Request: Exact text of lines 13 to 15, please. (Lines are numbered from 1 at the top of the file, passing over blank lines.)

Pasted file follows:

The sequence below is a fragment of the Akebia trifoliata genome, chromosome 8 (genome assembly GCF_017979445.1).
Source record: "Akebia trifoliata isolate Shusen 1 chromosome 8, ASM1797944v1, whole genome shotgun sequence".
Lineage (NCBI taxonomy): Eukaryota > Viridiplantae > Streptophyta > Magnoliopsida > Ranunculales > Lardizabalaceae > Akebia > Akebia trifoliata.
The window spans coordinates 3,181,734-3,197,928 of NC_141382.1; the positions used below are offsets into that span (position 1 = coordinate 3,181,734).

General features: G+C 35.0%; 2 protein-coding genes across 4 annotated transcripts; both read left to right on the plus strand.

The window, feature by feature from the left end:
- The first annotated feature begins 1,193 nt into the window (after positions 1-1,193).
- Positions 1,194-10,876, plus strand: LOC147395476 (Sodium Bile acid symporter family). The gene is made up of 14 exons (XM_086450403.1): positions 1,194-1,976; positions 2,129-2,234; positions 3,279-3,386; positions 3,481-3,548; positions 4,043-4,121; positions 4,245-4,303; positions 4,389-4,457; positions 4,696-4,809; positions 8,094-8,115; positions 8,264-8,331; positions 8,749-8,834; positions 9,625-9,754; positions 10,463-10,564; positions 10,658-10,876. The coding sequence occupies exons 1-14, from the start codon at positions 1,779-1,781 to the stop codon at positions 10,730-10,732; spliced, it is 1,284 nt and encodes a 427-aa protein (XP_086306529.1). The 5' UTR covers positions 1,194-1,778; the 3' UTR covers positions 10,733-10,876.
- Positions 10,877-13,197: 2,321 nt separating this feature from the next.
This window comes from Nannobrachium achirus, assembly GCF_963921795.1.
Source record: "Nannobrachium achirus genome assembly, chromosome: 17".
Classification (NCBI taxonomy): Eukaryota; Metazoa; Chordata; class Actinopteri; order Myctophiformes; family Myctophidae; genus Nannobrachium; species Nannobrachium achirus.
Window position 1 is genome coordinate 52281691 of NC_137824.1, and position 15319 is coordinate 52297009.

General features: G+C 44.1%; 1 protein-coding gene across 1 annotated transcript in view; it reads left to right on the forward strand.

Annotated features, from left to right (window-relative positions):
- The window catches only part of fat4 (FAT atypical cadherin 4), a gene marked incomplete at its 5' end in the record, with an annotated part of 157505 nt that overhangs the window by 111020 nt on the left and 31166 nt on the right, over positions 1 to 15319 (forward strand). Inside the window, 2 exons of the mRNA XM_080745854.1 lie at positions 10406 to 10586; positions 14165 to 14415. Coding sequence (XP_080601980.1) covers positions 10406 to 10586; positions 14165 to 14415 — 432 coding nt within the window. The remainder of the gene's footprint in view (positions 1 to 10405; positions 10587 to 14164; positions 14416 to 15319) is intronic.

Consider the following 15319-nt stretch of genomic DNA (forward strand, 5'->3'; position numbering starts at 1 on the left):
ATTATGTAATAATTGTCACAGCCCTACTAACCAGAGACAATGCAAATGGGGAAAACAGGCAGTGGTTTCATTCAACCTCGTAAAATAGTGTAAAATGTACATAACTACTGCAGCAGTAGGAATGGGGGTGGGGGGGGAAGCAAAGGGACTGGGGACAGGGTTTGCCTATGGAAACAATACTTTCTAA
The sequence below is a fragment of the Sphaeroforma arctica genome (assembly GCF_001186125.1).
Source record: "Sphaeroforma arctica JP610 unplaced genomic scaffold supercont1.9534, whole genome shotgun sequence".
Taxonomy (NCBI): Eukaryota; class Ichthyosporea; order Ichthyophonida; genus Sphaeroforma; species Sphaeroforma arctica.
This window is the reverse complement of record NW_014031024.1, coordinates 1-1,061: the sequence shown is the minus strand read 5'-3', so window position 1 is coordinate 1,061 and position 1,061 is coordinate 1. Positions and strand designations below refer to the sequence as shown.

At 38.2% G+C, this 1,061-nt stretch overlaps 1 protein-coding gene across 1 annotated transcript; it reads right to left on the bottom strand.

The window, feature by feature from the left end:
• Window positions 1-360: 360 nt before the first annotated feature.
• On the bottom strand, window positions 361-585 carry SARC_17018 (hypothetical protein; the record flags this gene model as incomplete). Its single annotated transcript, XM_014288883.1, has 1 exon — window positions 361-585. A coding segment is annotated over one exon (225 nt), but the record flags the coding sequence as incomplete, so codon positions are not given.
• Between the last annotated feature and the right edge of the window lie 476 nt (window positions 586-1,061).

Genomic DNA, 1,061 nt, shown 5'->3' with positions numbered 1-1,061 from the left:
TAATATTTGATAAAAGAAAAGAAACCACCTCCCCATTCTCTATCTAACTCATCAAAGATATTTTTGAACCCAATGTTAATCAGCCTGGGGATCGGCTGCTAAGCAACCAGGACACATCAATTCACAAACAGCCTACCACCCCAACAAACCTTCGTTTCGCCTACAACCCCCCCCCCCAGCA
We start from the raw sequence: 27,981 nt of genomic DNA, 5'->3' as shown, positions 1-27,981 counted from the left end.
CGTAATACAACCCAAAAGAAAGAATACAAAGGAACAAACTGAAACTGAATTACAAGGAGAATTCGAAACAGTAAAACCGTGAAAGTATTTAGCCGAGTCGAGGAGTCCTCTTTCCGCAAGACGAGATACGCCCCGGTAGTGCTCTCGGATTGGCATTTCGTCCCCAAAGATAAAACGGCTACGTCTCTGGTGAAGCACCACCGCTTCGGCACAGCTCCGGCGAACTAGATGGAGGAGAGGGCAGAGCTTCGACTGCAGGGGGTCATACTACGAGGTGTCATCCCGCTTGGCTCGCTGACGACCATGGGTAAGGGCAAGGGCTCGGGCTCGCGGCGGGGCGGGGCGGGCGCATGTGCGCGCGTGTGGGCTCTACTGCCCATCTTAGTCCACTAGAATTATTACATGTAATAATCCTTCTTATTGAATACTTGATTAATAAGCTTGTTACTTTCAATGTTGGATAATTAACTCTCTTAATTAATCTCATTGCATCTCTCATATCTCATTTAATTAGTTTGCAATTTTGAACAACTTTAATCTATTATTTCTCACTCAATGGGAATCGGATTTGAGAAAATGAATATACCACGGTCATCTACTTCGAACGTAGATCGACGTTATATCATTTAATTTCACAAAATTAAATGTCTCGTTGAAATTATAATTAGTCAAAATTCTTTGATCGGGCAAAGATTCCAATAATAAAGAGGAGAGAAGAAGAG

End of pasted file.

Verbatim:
Window position 1 is genome coordinate 52281691 of NC_137824.1, and position 15319 is coordinate 52297009.

General features: G+C 44.1%; 1 protein-coding gene across 1 annotated transcript in view; it reads left to right on the forward strand.

Annotated features, from left to right (window-relative positions):